If anyone ever finds themselves jammed up in a prison, I would advise them to avoid any drug use in that prison…unless they are sick with the disease of Addiction?…then they should seek the non-existent “drug treatment”?

    How despicable is it to exploit sick people locked in cages?

    Prisons are operated for profit…and much of that profit is from drug sales to a “Captive Clientele”.

    All persons currently incarcerated for non- violent cannabis “crimes” should demand “immediate release” via a Class Action lawsuit?

    Cannabis is legal in some United States and simultaneously illegal in some United States.

    I wonder how it feels to be imprisoned for something that is now legal?

    I’ll bet it feels like torture.

    Being locked in a steel cage for years for cannabis “crimes” is a form of torture…if you don’t agree…give it a try?

  14. Note that in the cited press conference Bratton exhibited OREGANO in order to avoid breaking law by exhibiting cannabis. Make it a point in New York to carry around sifted ready-to-vape OREGANO (or basil, marjoram, sage, savory, thyme), 1-2 grams in a small canister, with your single-toke utensil, and if you must carry any cannabis, carry it in a different place than with the utensil.

    25 grams is just short of an ounce (28.35 g), adds up to 1000 single tokes in a 25-mg-serving-size one-hitter (with flexible drawtube attached, see free wiki article “12 Ways to Make Pipes from Everyday Objects”). About as many tokes as a norml healthy senior, or commissioner-laureate, needs in a year, hope Mr. Bratton will check out those herbs.

    @Odhinn, @Eric K. Johnson, a famous former death row inmate (name escapes me) told Studs Terkel, “$igarettes are the currency of the prison. If you have $igarettes, you can buy anything you want.”

    The ritual rigamarole of $igarette $moking is the most profoundly direct of all rehearsals for crime– up to holding something like a gun in the hand: “Winston tastes good, like a !!!! !!!! (gunshots) $igarette should!”

    After committing symbolic murder against own trachea, lungs, heart etc., and reducing the $igarette from a pround straight adult to a stinky fiery child, users punitively “snuff” out, throw away, grind underfoot etc. the guilty-ass “butt”/corpse to detriment of everyone’s environment (including burning thousands of buildings a year so trees must be killed to provide replacement timbers).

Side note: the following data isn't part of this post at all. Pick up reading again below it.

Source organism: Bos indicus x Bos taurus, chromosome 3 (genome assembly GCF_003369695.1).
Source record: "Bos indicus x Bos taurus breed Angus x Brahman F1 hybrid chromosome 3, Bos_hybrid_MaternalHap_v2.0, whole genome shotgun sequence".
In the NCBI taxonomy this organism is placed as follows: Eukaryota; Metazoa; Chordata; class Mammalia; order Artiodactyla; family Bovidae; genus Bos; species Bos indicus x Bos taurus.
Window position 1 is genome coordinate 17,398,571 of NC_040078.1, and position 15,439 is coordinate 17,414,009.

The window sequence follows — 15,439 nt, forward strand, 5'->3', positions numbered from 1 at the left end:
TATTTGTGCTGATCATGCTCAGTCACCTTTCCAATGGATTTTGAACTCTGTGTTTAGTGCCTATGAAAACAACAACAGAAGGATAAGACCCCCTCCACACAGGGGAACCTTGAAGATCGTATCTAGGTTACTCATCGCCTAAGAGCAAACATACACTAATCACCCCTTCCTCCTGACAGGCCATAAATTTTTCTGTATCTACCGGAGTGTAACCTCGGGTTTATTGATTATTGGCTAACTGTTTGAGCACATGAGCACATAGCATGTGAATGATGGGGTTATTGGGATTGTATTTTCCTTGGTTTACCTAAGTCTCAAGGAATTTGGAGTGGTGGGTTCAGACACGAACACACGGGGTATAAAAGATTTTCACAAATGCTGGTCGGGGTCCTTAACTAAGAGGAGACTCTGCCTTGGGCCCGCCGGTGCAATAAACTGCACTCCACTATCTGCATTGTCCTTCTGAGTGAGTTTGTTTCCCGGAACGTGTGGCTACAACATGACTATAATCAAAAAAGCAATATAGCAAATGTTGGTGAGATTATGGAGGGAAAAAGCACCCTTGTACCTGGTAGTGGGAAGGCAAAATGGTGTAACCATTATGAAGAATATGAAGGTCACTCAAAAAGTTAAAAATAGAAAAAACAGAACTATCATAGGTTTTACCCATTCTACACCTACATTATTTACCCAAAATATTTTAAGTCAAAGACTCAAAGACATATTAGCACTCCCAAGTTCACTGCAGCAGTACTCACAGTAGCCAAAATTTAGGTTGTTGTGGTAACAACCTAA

Consider edifying the Brattons above us by eliminating the H-ot B-urning O-verdose M-onoxide “Joint” from cannabis use, thus as cannabis users setting the good example for a billion tobackgo $igarette buyers worldwide, cutting down the 6,000,000-a-year death toll and helping NORML win the Knowitwell Prize for Preventive Medicine (“We serve and protect”).

  15. Hello Tom,

    The Marihuana Tax Stamp is illegal. It is an illegal law/statute that was knocked down by the Supreme Court in 1969. And Tennessee’s bullshit statute was knocked down in 2007 because it is equally illegal. Yet its proponents are fighting for it all the way to Tennessee Supreme Court. It is sad to see officials still so obsessed with breaking the law in the name of “fighting against marijuana”.

  16. Politicians and Law Enforcement personnel across this country need to realize that we are all aware of the lies and bigotry behind marijuana prohibition. There is nothing in our society that cause so much distrust and disrespect towards them as the continued idiotic and anti-freedom laws that come from the prohibition of marijuana.

    It would be wonderful if we could end prohibition and then all work together, stoners and non-stoners alike, to make this a better stronger country. There is absolutely no good reason to continue a policy that divides us all so deeply; especially when that policy is based on lies and propaganda!

  17. @Eric K. Johnson, a famous former death row inmate (name escapes me) told Studs Terkel, “$igarettes are the currency of the prison. If you have $igarettes, you can buy anything you want.” – mexweed

    The late great Studs Terkel heard the truth…nicotine is the most sought after drug in prison…tobacco products are now generally prohibited in America’s prison “system”…which, of course, created a tremendously profitable black market.

    As for deadly tobacco…My Mother smoked cigarettes most of her life…until She died at the age of 58… due to deadly tobacco addiction.

    Some unsolicited advice for anyone who uses tobacco as a “stealth diet aid”…I promise you it works…My Mom weighed under seventy pounds when She died.